DETAILED DESCRIPTION OF PRESENTLY PREFERRED EXEMPLARY EMBODIMENTS

[0020] It is the object of the present invention to create a method and apparatus which may be used to compile platform independent bytecode into high quality native machine code without the extensive memory and execution time requirements of an optimizing compiler. The present invention produces the fast and simple translation associated with simple translators, but with a resulting translation equivalent to the high quality output associated with the more complex optimizing compiler. The new method consists of a program instruction set which executes fewer passes through a bytecode instruction listing where complete compilation into high quality native machine code is achieved in less time and requiring less memory.

[0021] The new method translates bytecode instruction listings into native machine code in a single sequential pass. Each bytecode instruction is handled sequentially using information remembered from the translation of preceding bytecode instructions. However, where no direct control flow from the previous instruction prevents information from preceding instructions to be used, information extracted from the stack maps contained in all preverified class files may be used instead.

[0022] In prior art FIGS. 1A and 1B, an illustrative flow diagram of a simple bytecode translator compilation method is shown. In prior art FIG. 1A, a traditional compilation method is shown as flow diagram 100 which loops through the bytecode instructions, analyzing an individual bytecode instruction during each loop as stated in step 102. After each bytecode instruction is analyzed, the method determines the stack status from the bytecode instruction being analyzed and stores the stack status in stack status storage as stated in step 104. When the last bytecode instruction is analyzed as stated step 102, the loop is ended at step 108 and partial compilation is completed.

[0023] In prior art FIG. 1B, remaining compilation occurs in flow diagram 150 which shows further loops through the bytecode instructions analyzing an individual bytecode instruction during each loop as stated in step 152. The stack status storage and bytecode instruction are then used to translate the bytecode instruction into machine code as stated in step 154. When the last bytecode instruction is translated as stated in step 152, the loop is ended at step 158 and compilation is completed.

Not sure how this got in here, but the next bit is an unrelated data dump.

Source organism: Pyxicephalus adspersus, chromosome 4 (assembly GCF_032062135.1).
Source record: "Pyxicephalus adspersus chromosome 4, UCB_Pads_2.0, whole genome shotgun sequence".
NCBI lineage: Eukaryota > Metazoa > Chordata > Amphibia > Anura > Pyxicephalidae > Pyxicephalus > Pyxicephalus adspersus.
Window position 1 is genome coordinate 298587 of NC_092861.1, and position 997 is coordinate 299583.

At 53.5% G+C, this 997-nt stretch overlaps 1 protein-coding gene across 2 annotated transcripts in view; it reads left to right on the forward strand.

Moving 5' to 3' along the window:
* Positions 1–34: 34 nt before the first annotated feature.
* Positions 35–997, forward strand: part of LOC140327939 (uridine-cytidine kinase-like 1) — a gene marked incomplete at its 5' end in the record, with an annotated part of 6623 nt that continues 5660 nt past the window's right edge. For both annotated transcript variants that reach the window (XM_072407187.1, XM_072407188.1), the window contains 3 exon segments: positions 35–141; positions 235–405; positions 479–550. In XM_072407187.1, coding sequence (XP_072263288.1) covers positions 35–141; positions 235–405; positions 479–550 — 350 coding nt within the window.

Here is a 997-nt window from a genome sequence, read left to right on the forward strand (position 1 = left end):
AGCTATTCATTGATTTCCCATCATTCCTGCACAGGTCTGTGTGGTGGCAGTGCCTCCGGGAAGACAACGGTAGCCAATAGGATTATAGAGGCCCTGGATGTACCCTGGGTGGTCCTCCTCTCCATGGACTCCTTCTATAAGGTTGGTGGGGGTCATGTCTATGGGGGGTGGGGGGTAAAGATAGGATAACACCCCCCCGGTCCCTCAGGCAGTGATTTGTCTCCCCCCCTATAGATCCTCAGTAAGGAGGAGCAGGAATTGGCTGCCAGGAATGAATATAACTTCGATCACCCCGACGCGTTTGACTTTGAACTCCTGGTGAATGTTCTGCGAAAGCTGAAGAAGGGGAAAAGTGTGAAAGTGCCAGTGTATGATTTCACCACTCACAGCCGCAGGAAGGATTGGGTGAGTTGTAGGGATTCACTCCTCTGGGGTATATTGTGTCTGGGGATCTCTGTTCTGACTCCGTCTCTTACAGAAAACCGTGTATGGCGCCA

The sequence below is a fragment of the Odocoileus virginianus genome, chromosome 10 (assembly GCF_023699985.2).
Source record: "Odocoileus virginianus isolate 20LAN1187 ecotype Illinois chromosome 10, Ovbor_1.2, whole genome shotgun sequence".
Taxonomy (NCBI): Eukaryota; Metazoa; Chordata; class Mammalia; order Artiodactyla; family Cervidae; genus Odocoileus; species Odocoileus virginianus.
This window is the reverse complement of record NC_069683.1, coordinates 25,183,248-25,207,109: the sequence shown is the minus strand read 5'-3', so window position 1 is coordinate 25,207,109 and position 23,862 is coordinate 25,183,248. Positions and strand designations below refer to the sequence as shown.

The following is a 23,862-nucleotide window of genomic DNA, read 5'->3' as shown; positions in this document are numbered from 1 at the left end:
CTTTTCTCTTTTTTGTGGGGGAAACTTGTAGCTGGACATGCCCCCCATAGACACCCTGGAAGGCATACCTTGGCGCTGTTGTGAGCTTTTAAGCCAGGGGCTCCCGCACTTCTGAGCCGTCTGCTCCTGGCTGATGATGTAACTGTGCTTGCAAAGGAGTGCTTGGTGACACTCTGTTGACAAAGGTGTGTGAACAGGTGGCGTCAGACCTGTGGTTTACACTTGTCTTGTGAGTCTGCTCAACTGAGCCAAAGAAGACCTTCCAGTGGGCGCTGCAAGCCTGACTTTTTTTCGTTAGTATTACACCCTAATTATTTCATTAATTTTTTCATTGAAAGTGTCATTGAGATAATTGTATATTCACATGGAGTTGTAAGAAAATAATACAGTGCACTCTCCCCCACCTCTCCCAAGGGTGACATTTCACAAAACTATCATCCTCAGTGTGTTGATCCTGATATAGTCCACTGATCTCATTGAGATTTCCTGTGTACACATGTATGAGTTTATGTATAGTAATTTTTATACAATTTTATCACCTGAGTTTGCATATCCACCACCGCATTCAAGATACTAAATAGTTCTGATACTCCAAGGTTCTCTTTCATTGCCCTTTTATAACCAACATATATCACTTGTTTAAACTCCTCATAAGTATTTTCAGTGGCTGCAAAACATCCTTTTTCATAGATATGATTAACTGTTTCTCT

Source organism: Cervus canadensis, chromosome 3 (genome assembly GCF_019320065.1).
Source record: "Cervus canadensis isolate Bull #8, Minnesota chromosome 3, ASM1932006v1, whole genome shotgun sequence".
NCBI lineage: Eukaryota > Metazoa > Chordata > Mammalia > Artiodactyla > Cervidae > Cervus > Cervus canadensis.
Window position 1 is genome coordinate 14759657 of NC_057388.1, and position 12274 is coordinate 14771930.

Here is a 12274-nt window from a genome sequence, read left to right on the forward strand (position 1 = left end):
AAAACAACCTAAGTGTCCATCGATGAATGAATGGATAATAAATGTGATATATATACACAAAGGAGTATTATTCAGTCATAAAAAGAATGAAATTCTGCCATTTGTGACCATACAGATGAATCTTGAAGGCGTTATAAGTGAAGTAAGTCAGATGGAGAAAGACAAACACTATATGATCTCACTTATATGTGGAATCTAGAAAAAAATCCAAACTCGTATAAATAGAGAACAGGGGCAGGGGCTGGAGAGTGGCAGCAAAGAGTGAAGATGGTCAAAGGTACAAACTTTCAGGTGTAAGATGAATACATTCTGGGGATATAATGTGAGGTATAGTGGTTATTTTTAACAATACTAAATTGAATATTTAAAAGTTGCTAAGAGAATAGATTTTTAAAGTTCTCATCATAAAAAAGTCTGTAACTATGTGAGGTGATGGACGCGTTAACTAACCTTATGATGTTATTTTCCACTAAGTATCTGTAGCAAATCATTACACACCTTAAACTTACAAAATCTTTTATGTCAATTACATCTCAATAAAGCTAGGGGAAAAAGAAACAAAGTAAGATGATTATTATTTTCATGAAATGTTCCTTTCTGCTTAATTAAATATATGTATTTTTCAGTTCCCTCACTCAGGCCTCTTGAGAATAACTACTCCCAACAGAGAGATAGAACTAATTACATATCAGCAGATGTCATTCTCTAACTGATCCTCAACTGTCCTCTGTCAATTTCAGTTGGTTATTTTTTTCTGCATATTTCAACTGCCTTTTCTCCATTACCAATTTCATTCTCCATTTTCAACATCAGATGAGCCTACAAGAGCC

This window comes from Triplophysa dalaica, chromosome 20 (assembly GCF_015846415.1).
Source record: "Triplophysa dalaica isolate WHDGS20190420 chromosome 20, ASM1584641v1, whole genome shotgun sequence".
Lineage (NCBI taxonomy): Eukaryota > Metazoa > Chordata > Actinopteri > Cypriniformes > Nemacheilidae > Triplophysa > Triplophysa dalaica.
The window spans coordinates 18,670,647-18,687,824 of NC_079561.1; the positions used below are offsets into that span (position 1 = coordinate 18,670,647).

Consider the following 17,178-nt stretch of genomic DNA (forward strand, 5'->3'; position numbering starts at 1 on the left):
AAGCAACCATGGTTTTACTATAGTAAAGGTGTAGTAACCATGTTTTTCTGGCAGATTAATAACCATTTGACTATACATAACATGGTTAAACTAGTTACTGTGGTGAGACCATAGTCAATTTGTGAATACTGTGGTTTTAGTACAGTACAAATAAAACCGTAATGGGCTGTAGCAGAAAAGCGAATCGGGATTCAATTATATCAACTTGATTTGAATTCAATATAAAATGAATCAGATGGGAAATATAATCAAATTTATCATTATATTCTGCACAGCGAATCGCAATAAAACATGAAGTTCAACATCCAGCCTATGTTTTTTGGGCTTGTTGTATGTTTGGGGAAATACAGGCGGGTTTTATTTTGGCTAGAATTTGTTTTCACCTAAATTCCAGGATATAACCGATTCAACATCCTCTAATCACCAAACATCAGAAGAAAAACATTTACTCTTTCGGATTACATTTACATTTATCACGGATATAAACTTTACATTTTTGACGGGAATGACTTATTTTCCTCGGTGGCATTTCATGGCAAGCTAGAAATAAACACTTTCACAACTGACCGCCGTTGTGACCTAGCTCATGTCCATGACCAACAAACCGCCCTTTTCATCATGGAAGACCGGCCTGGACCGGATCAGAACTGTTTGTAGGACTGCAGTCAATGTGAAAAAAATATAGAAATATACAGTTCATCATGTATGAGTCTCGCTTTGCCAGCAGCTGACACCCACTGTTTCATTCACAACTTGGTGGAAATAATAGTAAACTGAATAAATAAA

[0024] In FIG. 2, an illustrative flow diagram of the new method is shown in flow diagram 200. In step 202, a class file placed on the development or target system is selected and a first method within the first class file is selected in step 204. At this point, storage and initialization occurs in step 206. In step 208 a first bytecode instruction is selected and evaluated to determine if there is a stack map stored for the actual bytecode instruction and, if there is a stored stack map, step 210 determines if there is direct control flow from the previous instruction. If there is no direct control flow present, step 214 results in reading the stack layout from the stack map in bytecode and setting mappings to ‘stack’. If direct control flow is present, step 212 produces a code to store all stacks and set their stack mappings to ‘stack’. In step 216, the native code address for the actual instruction is then set.

[0025] In steps 218 and 222, the instruction is evaluated to determine if the actual instruction is ‘load constant’ or load local’. If the instruction is load constant, step 220 creates a new constant stack mapping. If the instruction is load local, step 224 creates a new local stack mapping. If the instruction is a stack manipulating instruction as determined in step 226, stack mappings are duplicated or reordered in step 228 according to the instruction. If the actual instruction is a jump or switch instruction as determined in step 230, a code is produced for the actual instruction using stack mapping information and a code is produced to store all stack values not used in step 232.